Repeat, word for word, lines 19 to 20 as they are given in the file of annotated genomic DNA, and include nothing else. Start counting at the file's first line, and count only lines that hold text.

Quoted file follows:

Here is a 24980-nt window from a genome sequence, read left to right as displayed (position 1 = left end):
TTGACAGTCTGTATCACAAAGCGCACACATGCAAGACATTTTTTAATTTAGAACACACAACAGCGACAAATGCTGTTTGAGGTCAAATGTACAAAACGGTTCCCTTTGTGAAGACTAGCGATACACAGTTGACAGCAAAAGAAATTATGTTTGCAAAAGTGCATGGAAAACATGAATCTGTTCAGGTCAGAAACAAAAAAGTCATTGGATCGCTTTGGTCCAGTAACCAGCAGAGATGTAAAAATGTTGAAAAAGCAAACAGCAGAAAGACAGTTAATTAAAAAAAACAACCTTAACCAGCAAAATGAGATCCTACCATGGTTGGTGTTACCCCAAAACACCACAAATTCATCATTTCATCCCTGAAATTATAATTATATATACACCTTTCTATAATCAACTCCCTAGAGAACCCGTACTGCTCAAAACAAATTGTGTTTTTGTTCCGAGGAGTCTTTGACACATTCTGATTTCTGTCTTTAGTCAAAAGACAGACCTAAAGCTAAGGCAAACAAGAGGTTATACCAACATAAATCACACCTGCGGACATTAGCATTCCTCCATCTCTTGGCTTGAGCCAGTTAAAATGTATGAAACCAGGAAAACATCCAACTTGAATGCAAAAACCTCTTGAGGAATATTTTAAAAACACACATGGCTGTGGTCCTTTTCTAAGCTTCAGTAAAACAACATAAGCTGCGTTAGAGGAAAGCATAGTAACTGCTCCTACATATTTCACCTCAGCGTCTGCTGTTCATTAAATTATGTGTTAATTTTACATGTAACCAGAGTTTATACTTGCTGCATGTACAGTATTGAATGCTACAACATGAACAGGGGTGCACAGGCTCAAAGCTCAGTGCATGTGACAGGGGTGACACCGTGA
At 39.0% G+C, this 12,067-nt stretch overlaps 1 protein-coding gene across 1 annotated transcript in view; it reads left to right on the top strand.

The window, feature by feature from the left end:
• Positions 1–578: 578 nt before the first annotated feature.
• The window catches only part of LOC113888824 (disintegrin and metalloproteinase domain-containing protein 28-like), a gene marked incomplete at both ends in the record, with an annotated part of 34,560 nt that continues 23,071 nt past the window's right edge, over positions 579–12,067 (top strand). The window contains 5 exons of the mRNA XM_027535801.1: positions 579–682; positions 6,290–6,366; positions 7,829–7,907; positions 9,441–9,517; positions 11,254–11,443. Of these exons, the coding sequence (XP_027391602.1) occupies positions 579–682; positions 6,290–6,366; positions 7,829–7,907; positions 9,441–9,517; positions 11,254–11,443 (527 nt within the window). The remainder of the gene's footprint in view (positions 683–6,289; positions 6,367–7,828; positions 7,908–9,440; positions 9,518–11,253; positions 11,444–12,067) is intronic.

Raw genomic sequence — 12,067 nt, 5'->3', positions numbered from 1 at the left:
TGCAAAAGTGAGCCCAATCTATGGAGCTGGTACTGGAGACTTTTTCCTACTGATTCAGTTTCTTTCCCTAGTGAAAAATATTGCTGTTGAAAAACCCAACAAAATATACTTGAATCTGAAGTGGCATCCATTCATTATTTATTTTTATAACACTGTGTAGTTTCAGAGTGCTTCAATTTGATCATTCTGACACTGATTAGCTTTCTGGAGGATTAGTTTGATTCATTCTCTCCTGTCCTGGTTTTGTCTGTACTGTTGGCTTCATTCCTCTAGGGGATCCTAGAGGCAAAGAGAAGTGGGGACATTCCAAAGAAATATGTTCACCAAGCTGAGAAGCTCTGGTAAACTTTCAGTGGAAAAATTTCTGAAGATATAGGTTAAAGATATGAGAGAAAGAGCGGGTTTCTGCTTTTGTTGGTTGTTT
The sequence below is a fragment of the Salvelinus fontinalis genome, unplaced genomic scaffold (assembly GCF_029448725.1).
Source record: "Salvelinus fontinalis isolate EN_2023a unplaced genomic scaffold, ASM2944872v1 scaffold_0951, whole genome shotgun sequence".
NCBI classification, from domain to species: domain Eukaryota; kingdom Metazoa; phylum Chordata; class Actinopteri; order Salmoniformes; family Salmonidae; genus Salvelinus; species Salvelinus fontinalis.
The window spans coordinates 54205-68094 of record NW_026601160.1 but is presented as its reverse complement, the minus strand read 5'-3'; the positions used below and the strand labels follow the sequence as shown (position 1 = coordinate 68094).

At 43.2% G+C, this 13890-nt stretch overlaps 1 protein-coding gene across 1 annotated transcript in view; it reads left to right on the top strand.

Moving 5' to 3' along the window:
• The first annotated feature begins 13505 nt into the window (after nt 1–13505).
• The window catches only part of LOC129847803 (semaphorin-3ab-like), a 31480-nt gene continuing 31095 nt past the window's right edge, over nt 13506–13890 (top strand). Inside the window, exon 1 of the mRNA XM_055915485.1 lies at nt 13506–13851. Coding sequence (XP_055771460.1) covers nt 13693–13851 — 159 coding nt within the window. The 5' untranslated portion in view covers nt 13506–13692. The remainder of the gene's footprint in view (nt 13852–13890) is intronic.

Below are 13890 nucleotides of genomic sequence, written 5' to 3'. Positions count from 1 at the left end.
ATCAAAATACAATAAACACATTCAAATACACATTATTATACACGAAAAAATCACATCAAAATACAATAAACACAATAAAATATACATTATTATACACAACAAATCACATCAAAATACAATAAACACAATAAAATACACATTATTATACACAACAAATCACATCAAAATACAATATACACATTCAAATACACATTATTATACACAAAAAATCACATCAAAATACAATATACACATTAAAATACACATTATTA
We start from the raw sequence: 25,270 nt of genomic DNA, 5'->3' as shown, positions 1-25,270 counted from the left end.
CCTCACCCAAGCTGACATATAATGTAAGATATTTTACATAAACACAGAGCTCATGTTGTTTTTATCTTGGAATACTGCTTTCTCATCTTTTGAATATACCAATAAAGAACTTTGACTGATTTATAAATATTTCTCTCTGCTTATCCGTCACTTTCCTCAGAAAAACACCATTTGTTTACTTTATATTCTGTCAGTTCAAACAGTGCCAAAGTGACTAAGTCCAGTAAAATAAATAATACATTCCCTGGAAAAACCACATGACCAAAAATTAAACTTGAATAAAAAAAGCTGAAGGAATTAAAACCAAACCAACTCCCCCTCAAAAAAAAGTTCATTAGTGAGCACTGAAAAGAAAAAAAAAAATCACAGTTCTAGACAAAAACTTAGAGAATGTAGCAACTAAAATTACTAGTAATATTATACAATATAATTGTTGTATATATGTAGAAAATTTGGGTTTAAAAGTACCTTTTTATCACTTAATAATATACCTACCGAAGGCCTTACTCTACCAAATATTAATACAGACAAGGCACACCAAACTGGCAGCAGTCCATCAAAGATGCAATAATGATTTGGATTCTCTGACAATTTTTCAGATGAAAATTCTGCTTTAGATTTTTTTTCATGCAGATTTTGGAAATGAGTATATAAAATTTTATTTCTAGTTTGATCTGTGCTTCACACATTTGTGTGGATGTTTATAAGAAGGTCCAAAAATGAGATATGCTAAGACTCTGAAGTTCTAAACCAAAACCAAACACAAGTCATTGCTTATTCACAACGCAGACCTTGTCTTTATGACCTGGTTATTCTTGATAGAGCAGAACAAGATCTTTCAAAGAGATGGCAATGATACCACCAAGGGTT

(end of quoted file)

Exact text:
We start from the raw sequence: 25,270 nt of genomic DNA, 5'->3' as shown, positions 1-25,270 counted from the left end.
CCTCACCCAAGCTGACATATAATGTAAGATATTTTACATAAACACAGAGCTCATGTTGTTTTTATCTTGGAATACTGCTTTCTCATCTTTTGAATATACCAATAAAGAACTTTGACTGATTTATAAATATTTCTCTCTGCTTATCCGTCACTTTCCTCAGAAAAACACCATTTGTTTACTTTATATTCTGTCAGTTCAAACAGTGCCAAAGTGACTAAGTCCAGTAAAATAAATAATACATTCCCTGGAAAAACCACATGACCAAAAATTAAACTTGAATAAAAAAAGCTGAAGGAATTAAAACCAAACCAACTCCCCCTCAAAAAAAAGTTCATTAGTGAGCACTGAAAAGAAAAAAAAAAATCACAGTTCTAGACAAAAACTTAGAGAATGTAGCAACTAAAATTACTAGTAATATTATACAATATAATTGTTGTATATATGTAGAAAATTTGGGTTTAAAAGTACCTTTTTATCACTTAATAATATACCTACCGAAGGCCTTACTCTACCAAATATTAATACAGACAAGGCACACCAAACTGGCAGCAGTCCATCAAAGATGCAATAATGATTTGGATTCTCTGACAATTTTTCAGATGAAAATTCTGCTTTAGATTTTTTTTCATGCAGATTTTGGAAATGAGTATATAAAATTTTATTTCTAGTTTGATCTGTGCTTCACACATTTGTGTGGATGTTTATAAGAAGGTCCAAAAATGAGATATGCTAAGACTCTGAAGTTCTAAACCAAAACCAAACACAAGTCATTGCTTATTCACAACGCAGACCTTGTCTTTATGACCTGGTTATTCTTGATAGAGCAGAACAAGATCTTTCAAAGAGATGGCAATGATACCACCAAGGGTT